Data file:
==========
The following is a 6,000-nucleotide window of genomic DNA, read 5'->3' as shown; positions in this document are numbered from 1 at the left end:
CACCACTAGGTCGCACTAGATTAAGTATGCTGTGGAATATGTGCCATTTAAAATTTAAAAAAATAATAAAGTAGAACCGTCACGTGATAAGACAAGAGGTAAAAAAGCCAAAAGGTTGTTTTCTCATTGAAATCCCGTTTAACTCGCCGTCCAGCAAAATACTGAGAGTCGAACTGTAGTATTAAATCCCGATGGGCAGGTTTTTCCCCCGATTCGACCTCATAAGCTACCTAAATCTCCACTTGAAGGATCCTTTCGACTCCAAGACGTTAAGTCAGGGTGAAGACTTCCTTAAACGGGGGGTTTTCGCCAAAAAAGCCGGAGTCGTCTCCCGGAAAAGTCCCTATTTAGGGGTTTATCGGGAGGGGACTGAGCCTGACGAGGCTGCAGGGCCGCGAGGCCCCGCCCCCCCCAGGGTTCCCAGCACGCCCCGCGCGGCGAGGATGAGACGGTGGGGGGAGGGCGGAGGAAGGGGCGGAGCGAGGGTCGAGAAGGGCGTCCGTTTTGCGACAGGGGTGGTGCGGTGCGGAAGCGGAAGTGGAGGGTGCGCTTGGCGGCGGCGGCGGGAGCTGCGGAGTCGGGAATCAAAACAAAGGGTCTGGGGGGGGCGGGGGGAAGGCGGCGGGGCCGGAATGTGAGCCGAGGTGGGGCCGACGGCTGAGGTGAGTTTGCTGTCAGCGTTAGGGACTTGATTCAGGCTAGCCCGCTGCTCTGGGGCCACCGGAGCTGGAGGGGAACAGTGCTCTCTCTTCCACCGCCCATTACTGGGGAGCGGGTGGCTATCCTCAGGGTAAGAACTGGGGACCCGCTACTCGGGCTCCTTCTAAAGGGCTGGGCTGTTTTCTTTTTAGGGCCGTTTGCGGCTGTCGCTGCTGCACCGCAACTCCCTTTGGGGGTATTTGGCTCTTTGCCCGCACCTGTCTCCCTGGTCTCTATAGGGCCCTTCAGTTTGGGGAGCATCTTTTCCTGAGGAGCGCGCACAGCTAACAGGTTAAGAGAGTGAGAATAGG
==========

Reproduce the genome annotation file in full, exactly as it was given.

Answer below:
The following is a 6,000-nucleotide window of genomic DNA, read 5'->3' as shown; positions in this document are numbered from 1 at the left end:
CACCACTAGGTCGCACTAGATTAAGTATGCTGTGGAATATGTGCCATTTAAAATTTAAAAAAATAATAAAGTAGAACCGTCACGTGATAAGACAAGAGGTAAAAAAGCCAAAAGGTTGTTTTCTCATTGAAATCCCGTTTAACTCGCCGTCCAGCAAAATACTGAGAGTCGAACTGTAGTATTAAATCCCGATGGGCAGGTTTTTCCCCCGATTCGACCTCATAAGCTACCTAAATCTCCACTTGAAGGATCCTTTCGACTCCAAGACGTTAAGTCAGGGTGAAGACTTCCTTAAACGGGGGGTTTTCGCCAAAAAAGCCGGAGTCGTCTCCCGGAAAAGTCCCTATTTAGGGGTTTATCGGGAGGGGACTGAGCCTGACGAGGCTGCAGGGCCGCGAGGCCCCGCCCCCCCCAGGGTTCCCAGCACGCCCCGCGCGGCGAGGATGAGACGGTGGGGGGAGGGCGGAGGAAGGGGCGGAGCGAGGGTCGAGAAGGGCGTCCGTTTTGCGACAGGGGTGGTGCGGTGCGGAAGCGGAAGTGGAGGGTGCGCTTGGCGGCGGCGGCGGGAGCTGCGGAGTCGGGAATCAAAACAAAGGGTCTGGGGGGGGCGGGGGGAAGGCGGCGGGGCCGGAATGTGAGCCGAGGTGGGGCCGACGGCTGAGGTGAGTTTGCTGTCAGCGTTAGGGACTTGATTCAGGCTAGCCCGCTGCTCTGGGGCCACCGGAGCTGGAGGGGAACAGTGCTCTCTCTTCCACCGCCCATTACTGGGGAGCGGGTGGCTATCCTCAGGGTAAGAACTGGGGACCCGCTACTCGGGCTCCTTCTAAAGGGCTGGGCTGTTTTCTTTTTAGGGCCGTTTGCGGCTGTCGCTGCTGCACCGCAACTCCCTTTGGGGGTATTTGGCTCTTTGCCCGCACCTGTCTCCCTGGTCTCTATAGGGCCCTTCAGTTTGGGGAGCATCTTTTCCTGAGGAGCGCGCACAGCTAACAGGTTAAGAGAGTGAGAATAGG